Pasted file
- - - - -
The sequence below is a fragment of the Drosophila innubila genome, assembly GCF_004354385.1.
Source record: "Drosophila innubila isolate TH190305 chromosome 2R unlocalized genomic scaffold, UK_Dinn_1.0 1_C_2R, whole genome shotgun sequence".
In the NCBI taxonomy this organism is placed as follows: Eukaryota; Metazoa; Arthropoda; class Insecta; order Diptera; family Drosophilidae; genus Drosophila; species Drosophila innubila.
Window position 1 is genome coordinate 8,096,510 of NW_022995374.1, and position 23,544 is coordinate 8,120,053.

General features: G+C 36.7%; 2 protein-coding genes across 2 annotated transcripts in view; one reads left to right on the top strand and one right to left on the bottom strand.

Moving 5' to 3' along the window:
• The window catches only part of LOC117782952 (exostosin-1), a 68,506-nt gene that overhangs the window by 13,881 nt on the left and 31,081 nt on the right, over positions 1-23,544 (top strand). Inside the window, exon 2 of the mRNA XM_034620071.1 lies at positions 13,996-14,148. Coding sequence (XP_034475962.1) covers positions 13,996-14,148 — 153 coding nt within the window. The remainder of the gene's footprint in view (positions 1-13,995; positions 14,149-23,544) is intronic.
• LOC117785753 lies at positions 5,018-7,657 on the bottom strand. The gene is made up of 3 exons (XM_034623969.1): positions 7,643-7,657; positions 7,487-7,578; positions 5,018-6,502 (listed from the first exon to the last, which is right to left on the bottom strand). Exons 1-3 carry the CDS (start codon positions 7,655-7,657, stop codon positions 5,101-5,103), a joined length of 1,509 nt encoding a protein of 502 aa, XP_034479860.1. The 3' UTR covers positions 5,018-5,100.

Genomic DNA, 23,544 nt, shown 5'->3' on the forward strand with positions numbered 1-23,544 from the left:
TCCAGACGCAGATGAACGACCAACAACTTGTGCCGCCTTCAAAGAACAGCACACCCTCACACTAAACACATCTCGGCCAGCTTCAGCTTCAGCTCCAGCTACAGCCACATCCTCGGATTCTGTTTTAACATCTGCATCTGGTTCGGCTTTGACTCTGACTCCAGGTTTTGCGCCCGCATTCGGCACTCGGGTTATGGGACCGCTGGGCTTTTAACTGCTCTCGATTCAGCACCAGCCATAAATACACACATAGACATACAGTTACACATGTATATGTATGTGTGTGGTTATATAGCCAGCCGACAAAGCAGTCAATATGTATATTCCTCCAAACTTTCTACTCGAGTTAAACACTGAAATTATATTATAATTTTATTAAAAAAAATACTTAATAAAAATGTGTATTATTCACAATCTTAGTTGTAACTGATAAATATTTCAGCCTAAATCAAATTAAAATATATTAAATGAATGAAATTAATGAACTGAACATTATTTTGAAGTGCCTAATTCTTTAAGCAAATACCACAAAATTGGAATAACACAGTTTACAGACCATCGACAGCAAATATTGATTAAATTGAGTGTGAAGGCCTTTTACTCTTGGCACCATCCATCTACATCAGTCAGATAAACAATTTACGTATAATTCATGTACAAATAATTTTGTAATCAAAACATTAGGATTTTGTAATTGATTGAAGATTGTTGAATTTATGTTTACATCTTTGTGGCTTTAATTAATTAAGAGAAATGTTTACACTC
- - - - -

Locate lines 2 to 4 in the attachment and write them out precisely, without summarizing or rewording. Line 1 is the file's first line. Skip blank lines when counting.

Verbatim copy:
Source record: "Drosophila innubila isolate TH190305 chromosome 2R unlocalized genomic scaffold, UK_Dinn_1.0 1_C_2R, whole genome shotgun sequence".
In the NCBI taxonomy this organism is placed as follows: Eukaryota; Metazoa; Arthropoda; class Insecta; order Diptera; family Drosophilidae; genus Drosophila; species Drosophila innubila.
Window position 1 is genome coordinate 8,096,510 of NW_022995374.1, and position 23,544 is coordinate 8,120,053.